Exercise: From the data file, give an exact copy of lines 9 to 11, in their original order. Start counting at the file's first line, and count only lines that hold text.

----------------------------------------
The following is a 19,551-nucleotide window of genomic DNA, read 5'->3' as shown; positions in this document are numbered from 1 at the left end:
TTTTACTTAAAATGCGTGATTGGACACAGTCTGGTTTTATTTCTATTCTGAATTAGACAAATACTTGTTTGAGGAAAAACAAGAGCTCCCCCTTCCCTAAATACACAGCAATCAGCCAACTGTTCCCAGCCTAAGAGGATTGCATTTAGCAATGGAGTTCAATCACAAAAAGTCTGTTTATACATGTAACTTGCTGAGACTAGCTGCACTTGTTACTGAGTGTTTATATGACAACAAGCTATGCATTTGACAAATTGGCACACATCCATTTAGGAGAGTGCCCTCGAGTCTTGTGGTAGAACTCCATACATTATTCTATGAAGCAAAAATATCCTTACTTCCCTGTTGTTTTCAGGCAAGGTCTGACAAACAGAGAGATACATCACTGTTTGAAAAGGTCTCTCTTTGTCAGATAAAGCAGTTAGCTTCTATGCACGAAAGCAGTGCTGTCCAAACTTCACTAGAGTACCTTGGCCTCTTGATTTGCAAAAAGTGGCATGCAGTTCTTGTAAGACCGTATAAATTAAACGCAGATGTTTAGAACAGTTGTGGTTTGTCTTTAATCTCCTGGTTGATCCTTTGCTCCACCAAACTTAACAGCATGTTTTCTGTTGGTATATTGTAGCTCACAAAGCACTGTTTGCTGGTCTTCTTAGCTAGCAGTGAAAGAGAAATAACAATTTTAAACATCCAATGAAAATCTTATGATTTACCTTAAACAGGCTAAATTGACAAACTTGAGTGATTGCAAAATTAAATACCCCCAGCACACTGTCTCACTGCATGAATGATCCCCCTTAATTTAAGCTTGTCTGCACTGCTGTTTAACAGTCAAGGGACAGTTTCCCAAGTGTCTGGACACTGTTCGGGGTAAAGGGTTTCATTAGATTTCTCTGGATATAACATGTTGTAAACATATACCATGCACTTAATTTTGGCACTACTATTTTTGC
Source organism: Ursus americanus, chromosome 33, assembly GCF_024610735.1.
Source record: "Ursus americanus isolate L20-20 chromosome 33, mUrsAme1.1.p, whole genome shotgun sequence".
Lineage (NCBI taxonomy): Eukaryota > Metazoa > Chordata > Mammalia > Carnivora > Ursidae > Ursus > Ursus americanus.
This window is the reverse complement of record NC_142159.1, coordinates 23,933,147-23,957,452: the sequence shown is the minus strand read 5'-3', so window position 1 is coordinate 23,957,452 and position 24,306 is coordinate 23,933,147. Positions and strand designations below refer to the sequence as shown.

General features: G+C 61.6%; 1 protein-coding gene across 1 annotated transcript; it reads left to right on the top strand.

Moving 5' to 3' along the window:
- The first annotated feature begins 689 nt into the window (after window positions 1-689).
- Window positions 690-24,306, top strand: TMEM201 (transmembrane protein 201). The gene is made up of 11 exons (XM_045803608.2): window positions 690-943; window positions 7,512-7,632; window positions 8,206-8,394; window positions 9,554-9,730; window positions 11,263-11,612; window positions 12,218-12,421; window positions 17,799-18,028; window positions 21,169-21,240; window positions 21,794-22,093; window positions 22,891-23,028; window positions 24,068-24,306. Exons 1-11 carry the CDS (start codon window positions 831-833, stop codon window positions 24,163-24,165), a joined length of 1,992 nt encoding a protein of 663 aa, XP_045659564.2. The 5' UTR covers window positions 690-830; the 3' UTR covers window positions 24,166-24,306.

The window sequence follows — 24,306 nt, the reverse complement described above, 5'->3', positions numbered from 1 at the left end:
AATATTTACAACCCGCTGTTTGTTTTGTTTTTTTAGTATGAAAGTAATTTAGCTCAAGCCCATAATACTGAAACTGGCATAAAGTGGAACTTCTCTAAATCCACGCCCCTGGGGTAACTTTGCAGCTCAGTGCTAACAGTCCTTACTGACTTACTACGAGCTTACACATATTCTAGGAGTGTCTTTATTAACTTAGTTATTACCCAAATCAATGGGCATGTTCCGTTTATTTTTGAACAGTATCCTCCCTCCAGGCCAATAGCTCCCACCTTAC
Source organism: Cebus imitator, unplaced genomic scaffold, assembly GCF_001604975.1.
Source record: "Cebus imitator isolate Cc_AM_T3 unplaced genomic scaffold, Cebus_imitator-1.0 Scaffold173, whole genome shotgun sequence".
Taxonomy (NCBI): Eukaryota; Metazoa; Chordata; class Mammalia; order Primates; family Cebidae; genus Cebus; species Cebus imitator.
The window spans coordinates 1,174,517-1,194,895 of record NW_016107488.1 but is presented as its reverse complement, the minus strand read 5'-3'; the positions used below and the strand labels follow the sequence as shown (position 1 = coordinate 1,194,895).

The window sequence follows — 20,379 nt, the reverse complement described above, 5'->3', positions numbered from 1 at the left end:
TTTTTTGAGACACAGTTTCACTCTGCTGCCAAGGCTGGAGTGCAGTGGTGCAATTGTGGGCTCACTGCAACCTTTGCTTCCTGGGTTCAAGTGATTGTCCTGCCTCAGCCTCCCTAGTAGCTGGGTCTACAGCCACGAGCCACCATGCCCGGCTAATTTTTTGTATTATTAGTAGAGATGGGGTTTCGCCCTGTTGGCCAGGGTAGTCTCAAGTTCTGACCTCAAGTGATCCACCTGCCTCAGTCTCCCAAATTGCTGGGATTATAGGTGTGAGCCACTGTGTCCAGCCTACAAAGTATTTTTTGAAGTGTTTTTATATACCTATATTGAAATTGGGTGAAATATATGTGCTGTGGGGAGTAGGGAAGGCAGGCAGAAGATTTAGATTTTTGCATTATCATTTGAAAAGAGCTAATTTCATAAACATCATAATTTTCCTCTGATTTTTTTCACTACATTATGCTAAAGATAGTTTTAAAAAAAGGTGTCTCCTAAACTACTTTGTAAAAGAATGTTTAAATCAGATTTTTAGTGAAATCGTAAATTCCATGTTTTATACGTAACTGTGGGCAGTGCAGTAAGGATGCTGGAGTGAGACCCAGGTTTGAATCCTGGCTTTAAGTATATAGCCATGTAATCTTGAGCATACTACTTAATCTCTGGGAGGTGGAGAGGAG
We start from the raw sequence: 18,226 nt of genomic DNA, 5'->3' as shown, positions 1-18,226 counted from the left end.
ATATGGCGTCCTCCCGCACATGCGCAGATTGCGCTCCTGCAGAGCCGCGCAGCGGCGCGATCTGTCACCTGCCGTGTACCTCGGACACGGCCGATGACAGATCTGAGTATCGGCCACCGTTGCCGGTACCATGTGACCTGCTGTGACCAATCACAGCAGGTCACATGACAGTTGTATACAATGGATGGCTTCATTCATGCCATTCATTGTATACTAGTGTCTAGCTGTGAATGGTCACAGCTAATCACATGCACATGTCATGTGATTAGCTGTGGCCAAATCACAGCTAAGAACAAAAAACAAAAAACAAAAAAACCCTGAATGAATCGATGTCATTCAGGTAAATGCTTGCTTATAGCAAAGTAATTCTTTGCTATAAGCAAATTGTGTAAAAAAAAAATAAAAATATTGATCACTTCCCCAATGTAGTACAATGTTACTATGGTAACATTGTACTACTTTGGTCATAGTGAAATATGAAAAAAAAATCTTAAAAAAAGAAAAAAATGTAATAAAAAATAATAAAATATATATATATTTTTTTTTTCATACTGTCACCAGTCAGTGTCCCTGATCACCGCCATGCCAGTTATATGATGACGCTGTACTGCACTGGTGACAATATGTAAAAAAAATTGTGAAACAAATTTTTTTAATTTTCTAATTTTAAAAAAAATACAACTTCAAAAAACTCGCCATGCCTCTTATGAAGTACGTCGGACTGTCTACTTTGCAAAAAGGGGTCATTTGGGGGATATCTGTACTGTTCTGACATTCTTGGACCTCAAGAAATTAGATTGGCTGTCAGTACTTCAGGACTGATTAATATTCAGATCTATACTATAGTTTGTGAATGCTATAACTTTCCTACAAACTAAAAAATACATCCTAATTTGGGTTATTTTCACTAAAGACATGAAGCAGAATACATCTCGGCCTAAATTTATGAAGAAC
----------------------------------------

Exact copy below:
- The first annotated feature begins 689 nt into the window (after window positions 1-689).
- Window positions 690-24,306, top strand: TMEM201 (transmembrane protein 201). The gene is made up of 11 exons (XM_045803608.2): window positions 690-943; window positions 7,512-7,632; window positions 8,206-8,394; window positions 9,554-9,730; window positions 11,263-11,612; window positions 12,218-12,421; window positions 17,799-18,028; window positions 21,169-21,240; window positions 21,794-22,093; window positions 22,891-23,028; window positions 24,068-24,306. Exons 1-11 carry the CDS (start codon window positions 831-833, stop codon window positions 24,163-24,165), a joined length of 1,992 nt encoding a protein of 663 aa, XP_045659564.2. The 5' UTR covers window positions 690-830; the 3' UTR covers window positions 24,166-24,306.

The window sequence follows — 24,306 nt, the reverse complement described above, 5'->3', positions numbered from 1 at the left end: